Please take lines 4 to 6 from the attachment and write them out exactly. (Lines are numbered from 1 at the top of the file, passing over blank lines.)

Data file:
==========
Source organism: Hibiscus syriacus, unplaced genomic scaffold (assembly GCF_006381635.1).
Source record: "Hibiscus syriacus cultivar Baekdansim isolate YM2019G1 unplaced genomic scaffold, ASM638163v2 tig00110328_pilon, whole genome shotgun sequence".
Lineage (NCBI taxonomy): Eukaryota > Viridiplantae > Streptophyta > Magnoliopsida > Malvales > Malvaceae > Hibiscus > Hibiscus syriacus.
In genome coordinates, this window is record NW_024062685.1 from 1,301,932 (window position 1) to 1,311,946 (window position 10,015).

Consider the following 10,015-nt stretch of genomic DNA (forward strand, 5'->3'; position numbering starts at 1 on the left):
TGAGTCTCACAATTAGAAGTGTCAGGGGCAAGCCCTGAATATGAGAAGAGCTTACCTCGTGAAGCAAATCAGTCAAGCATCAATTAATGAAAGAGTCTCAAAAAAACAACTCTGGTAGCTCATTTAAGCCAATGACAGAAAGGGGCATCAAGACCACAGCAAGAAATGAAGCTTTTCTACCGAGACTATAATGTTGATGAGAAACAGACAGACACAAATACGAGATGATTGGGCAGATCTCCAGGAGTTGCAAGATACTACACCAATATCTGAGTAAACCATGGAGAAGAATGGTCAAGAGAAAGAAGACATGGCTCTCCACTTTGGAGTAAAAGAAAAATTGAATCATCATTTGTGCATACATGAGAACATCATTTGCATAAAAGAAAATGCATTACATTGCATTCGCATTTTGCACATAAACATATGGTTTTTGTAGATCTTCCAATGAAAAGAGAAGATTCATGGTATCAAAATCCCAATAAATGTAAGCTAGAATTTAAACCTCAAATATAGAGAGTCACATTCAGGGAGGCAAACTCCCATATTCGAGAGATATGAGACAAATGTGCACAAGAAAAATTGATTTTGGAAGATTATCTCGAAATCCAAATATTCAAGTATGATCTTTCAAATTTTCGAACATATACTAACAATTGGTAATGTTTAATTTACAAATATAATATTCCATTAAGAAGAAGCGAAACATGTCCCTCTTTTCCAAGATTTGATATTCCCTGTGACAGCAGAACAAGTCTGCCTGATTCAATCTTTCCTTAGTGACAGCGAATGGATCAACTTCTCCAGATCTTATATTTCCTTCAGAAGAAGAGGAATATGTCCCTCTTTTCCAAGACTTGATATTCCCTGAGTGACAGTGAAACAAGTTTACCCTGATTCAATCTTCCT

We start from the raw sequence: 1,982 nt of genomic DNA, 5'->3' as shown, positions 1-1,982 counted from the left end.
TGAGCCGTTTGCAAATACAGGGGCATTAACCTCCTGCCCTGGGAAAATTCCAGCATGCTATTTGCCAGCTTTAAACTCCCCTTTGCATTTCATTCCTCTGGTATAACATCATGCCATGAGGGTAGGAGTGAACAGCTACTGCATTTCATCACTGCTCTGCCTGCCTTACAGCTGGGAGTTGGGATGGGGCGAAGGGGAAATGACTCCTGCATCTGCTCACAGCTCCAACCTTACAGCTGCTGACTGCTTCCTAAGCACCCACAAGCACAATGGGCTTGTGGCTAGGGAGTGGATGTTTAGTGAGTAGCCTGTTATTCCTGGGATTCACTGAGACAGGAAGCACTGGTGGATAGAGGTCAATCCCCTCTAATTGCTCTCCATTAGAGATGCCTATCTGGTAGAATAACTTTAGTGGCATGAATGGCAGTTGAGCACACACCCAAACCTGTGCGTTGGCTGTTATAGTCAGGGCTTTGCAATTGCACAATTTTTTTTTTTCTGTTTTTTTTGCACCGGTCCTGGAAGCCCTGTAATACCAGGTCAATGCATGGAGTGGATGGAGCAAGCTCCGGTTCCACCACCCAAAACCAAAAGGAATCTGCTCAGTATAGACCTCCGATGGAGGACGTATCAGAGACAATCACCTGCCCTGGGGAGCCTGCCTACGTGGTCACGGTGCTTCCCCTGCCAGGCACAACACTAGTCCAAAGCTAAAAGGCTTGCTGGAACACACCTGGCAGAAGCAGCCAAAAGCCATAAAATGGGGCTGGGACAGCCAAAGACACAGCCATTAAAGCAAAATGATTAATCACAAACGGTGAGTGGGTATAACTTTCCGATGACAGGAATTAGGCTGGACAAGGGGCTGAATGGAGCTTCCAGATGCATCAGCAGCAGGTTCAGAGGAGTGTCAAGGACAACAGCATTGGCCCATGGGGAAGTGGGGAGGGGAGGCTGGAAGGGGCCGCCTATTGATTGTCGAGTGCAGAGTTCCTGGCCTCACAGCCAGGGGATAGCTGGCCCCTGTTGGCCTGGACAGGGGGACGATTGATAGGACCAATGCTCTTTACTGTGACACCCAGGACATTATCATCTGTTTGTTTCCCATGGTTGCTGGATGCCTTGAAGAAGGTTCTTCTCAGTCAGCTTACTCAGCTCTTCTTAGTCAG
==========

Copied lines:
In genome coordinates, this window is record NW_024062685.1 from 1,301,932 (window position 1) to 1,311,946 (window position 10,015).

Consider the following 10,015-nt stretch of genomic DNA (forward strand, 5'->3'; position numbering starts at 1 on the left):
TGAGTCTCACAATTAGAAGTGTCAGGGGCAAGCCCTGAATATGAGAAGAGCTTACCTCGTGAAGCAAATCAGTCAAGCATCAATTAATGAAAGAGTCTCAAAAAAACAACTCTGGTAGCTCATTTAAGCCAATGACAGAAAGGGGCATCAAGACCACAGCAAGAAATGAAGCTTTTCTACCGAGACTATAATGTTGATGAGAAACAGACAGACACAAATACGAGATGATTGGGCAGATCTCCAGGAGTTGCAAGATACTACACCAATATCTGAGTAAACCATGGAGAAGAATGGTCAAGAGAAAGAAGACATGGCTCTCCACTTTGGAGTAAAAGAAAAATTGAATCATCATTTGTGCATACATGAGAACATCATTTGCATAAAAGAAAATGCATTACATTGCATTCGCATTTTGCACATAAACATATGGTTTTTGTAGATCTTCCAATGAAAAGAGAAGATTCATGGTATCAAAATCCCAATAAATGTAAGCTAGAATTTAAACCTCAAATATAGAGAGTCACATTCAGGGAGGCAAACTCCCATATTCGAGAGATATGAGACAAATGTGCACAAGAAAAATTGATTTTGGAAGATTATCTCGAAATCCAAATATTCAAGTATGATCTTTCAAATTTTCGAACATATACTAACAATTGGTAATGTTTAATTTACAAATATAATATTCCATTAAGAAGAAGCGAAACATGTCCCTCTTTTCCAAGATTTGATATTCCCTGTGACAGCAGAACAAGTCTGCCTGATTCAATCTTTCCTTAGTGACAGCGAATGGATCAACTTCTCCAGATCTTATATTTCCTTCAGAAGAAGAGGAATATGTCCCTCTTTTCCAAGACTTGATATTCCCTGAGTGACAGTGAAACAAGTTTACCCTGATTCAATCTTCCT